Cinema: “The Collective Affair”, autopsy of a drift
The Collective Affair ***
Romanian documentary, 1 h 49
On October 30, 2015, in Bucharest, the fire at a nightclub, the Colectiv Club, left 28 dead and nearly 180 injured. A toll that will grow over the days, since 37 other victims will die in hospital in the four months following the tragedy. Families and journalists will then openly question the failures of the Romanian health system and the reasons which led to such a massacre.
→ READ. In Romania, the lessons not learned from the tragic Colectiv fire
This tragic event was at the origin of the biggest demonstrations that Romania has known since the fall of the dictatorship and the resignation of the social democratic government of Victor Ponta on which suspicions of corruption weighed. Thanks to the courageous testimony of a doctor and a particularly tenacious team of journalists, public opinion will then discover, dumbfounded, that more than a dozen victims did not die of their wounds but of nosocomial infections contracted with hospital.
The chronic under-equipment of Romanian hospitals
It was precisely at this time that director Alexander Nanau, born in Romania but living in Germany for many years, decided to return to his country to witness the devastating effects of this fire on Romanian society. An event experienced as a real national trauma. Because “How to imagine in a European democratic society that a night out would cost the lives of dozens of people? “, asks the filmmaker. As he immerses himself in the suffering of the survivors and the families of the victims, Catalin Tolontan emerges. Already renowned for his investigations into corruption in the country’s sports and political circles, this truth-seeking journalist for a sports daily begins to ask government officials embarrassing questions.
The director will therefore do the work of the team gathered around this charismatic editor-in-chief of the Gazeta Sporturilor the common thread of his film. Embedded with them, the spectator witnesses the revelations of the first whistleblowers, mostly medical personnel, live. They all testify to the chronic under-equipment of Romanian hospitals, despite the denials of the health authorities thus justifying their refusal to transfer patients abroad. They are the ones who put the investigators on the trail of an adulterated disinfectant – the active principle is diluted more than ten times – supplied to more than 350 hospitals by the company Hexi Pharma and its very disreputable leader Dan Condrea.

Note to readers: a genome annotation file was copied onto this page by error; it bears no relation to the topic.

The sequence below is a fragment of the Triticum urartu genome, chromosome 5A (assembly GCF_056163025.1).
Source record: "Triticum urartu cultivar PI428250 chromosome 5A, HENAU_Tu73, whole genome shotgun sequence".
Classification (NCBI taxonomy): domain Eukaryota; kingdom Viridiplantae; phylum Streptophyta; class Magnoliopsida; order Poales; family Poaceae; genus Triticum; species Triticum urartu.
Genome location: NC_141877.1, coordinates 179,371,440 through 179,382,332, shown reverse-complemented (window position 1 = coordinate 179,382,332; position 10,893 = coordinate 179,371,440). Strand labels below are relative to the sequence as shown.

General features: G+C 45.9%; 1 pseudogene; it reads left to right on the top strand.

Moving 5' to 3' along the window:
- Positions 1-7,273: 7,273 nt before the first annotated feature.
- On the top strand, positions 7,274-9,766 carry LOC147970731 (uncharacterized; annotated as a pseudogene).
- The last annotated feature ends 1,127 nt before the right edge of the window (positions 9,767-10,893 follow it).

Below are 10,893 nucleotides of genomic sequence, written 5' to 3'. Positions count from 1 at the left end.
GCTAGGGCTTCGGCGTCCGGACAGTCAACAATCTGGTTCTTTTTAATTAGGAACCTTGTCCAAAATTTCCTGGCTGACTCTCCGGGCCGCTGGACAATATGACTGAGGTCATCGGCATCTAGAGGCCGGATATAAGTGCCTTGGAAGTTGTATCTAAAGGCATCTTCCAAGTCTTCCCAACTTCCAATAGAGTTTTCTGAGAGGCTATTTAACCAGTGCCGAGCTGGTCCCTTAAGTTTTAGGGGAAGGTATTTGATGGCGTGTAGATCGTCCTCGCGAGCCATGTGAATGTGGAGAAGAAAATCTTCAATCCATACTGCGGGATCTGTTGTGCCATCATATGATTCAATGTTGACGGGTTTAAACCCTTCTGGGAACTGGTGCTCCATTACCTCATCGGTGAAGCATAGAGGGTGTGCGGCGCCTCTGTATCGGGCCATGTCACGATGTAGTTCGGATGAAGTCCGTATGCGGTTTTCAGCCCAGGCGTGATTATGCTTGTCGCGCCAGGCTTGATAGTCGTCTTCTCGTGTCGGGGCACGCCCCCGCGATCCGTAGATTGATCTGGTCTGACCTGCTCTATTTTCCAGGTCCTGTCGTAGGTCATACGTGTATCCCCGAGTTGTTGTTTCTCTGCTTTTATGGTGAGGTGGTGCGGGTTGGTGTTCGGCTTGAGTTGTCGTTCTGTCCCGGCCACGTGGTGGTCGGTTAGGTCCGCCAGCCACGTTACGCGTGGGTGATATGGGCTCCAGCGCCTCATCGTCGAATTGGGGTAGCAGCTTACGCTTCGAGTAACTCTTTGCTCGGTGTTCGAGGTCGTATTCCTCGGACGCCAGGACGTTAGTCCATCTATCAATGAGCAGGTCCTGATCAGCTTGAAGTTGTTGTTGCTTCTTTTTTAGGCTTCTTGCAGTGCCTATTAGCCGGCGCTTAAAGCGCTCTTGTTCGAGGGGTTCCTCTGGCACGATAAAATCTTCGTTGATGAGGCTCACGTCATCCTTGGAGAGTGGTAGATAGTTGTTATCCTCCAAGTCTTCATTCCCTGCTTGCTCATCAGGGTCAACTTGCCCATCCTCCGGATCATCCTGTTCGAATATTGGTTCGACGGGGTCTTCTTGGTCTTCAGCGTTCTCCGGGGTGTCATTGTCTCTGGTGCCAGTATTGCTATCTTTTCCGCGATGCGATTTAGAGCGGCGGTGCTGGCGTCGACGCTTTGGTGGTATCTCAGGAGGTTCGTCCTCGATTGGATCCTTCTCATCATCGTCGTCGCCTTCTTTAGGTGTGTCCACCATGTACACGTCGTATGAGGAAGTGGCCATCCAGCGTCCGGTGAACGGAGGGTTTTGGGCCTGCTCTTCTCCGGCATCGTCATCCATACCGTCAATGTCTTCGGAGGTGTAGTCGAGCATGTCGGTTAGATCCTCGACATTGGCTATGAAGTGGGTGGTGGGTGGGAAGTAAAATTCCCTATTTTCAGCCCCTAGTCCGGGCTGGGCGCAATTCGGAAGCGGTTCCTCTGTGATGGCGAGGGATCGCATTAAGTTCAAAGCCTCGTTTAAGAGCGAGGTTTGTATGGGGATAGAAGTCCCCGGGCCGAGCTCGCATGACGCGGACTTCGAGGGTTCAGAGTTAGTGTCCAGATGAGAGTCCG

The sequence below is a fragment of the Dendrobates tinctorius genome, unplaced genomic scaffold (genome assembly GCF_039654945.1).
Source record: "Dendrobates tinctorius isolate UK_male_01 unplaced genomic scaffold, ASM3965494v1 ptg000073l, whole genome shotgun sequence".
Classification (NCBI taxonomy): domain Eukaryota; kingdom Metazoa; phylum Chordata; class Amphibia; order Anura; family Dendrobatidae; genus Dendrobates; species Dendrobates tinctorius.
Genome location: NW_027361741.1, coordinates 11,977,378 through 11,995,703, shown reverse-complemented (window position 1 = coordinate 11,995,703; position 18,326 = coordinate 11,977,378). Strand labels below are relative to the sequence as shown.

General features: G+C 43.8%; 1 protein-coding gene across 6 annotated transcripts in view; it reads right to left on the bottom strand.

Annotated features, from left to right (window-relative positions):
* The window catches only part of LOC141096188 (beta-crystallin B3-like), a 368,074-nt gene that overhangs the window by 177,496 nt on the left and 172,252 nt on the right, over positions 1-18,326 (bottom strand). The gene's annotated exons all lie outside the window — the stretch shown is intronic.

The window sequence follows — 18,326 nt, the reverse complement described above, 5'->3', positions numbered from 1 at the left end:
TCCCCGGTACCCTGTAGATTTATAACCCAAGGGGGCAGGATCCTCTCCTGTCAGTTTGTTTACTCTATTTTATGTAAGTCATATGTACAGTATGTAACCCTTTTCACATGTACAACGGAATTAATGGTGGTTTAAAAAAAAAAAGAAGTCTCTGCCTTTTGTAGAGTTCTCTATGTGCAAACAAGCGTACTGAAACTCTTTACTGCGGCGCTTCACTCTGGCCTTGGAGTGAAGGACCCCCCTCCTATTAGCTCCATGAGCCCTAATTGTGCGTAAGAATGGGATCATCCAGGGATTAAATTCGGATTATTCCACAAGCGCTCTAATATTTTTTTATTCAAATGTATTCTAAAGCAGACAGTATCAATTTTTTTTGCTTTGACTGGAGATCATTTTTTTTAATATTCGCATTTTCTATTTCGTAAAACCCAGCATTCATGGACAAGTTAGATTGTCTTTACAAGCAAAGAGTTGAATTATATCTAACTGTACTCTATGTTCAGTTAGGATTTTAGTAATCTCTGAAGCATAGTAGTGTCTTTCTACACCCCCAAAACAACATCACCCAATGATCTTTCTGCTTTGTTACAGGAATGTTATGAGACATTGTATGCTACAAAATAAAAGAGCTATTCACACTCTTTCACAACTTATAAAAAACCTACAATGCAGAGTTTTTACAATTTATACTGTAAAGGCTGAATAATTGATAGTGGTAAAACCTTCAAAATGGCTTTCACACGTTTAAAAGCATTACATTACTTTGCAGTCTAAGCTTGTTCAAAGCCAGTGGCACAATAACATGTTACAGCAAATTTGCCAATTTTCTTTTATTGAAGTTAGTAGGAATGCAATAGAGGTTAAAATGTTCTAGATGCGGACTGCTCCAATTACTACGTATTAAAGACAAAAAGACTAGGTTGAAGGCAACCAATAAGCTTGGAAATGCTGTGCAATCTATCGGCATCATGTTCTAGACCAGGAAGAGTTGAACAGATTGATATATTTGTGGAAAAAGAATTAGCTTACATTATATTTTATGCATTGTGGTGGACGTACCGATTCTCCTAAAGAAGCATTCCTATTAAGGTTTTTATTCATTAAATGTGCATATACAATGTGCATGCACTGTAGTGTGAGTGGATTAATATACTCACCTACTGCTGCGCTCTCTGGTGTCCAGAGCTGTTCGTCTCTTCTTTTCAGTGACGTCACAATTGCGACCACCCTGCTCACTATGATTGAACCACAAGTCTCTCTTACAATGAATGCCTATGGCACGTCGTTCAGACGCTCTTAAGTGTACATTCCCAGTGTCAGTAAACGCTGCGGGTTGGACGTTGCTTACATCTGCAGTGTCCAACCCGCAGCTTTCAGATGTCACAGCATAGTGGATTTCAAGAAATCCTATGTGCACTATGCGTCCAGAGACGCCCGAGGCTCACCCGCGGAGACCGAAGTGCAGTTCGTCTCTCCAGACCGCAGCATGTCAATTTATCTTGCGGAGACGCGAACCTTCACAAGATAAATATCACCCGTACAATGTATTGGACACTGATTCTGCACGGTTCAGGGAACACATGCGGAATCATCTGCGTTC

A double Oscar nominated documentary
Hideouts, telephoto photos, cross-checking of information, analyzes in a private laboratory: the journalists will gradually go up the chain of corruption which plagues the public health system, challenging every step of the way the statements of politicians locked in their lies. The film, built like a thriller, makes us live hour by hour the progress of their investigations with its small victories but also its setbacks, the doubts of journalists when the evidence is lacking, the impact of this case on their personal lives and its incredible reversals. of situations which lead to its outcome: the unraveling of the biggest health scandal that a European country has known in its last years and the collapse of the Romanian public health system.
This exceptional documentary alternates the follow-up of the progress of the investigation with the testimony of a survivor of the fire, burned in the face and the body, in her process of personal reconstruction. But he also takes us behind the scenes of the Ministry of Health, where the young minister of the transitional government, former defender of patients’ rights, will attend dumbfounded in front of the camera at the succession of revelations.
A breathtaking film, twice nominated for the Oscars, which is also a striking testimony to the excesses of certain democratic countries and the power of the press when it obstinately plays its role of counter-power.
Chronology of events
October 30, 2015. A fire breaks out in a nightclub in central Bucharest during the fireworks show of a metalcore group, Goodbye to Gravity, killing 28 and injuring some 200.
1er November. A march in tribute to the victims brings together 8,000 people in the streets of the capital.
November 3. Demonstration calls for resignation of suspected government
November 4. Resignation of the government of Victor Ponta and continuation of demonstrations throughout the country. The press nicknamed the mobilization “the Colectiv revolution”.
November 10. Appointment of a government of technocrats led by Daçian Ciolos.
March 2016. The 64e fire victim dies in hospital.
April 2016. The press reveals that 13 of these victims died of a bacterial infection contracted in the hospital.